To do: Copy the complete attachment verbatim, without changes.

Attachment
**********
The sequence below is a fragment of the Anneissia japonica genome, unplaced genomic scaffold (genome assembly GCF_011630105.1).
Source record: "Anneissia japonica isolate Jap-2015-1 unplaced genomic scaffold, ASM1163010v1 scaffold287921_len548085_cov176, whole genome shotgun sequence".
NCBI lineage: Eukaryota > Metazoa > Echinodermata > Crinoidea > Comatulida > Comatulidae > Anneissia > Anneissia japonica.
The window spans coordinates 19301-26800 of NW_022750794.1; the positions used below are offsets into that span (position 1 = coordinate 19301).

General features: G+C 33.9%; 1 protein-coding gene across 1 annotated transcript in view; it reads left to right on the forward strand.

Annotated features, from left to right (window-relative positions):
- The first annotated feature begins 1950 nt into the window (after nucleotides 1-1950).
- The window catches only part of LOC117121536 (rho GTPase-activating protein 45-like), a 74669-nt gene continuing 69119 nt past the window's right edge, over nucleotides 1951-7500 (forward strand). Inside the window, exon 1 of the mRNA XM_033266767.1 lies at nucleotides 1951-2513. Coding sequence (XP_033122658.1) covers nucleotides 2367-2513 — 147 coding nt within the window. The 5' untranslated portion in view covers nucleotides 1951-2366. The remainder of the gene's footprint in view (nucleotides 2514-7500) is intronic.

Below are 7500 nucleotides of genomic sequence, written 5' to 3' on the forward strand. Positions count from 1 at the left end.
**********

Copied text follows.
The sequence below is a fragment of the Anneissia japonica genome, unplaced genomic scaffold (genome assembly GCF_011630105.1).
Source record: "Anneissia japonica isolate Jap-2015-1 unplaced genomic scaffold, ASM1163010v1 scaffold287921_len548085_cov176, whole genome shotgun sequence".
NCBI lineage: Eukaryota > Metazoa > Echinodermata > Crinoidea > Comatulida > Comatulidae > Anneissia > Anneissia japonica.
The window spans coordinates 19301-26800 of NW_022750794.1; the positions used below are offsets into that span (position 1 = coordinate 19301).

General features: G+C 33.9%; 1 protein-coding gene across 1 annotated transcript in view; it reads left to right on the forward strand.

Annotated features, from left to right (window-relative positions):
- The first annotated feature begins 1950 nt into the window (after nucleotides 1-1950).
- The window catches only part of LOC117121536 (rho GTPase-activating protein 45-like), a 74669-nt gene continuing 69119 nt past the window's right edge, over nucleotides 1951-7500 (forward strand). Inside the window, exon 1 of the mRNA XM_033266767.1 lies at nucleotides 1951-2513. Coding sequence (XP_033122658.1) covers nucleotides 2367-2513 — 147 coding nt within the window. The 5' untranslated portion in view covers nucleotides 1951-2366. The remainder of the gene's footprint in view (nucleotides 2514-7500) is intronic.

Below are 7500 nucleotides of genomic sequence, written 5' to 3' on the forward strand. Positions count from 1 at the left end.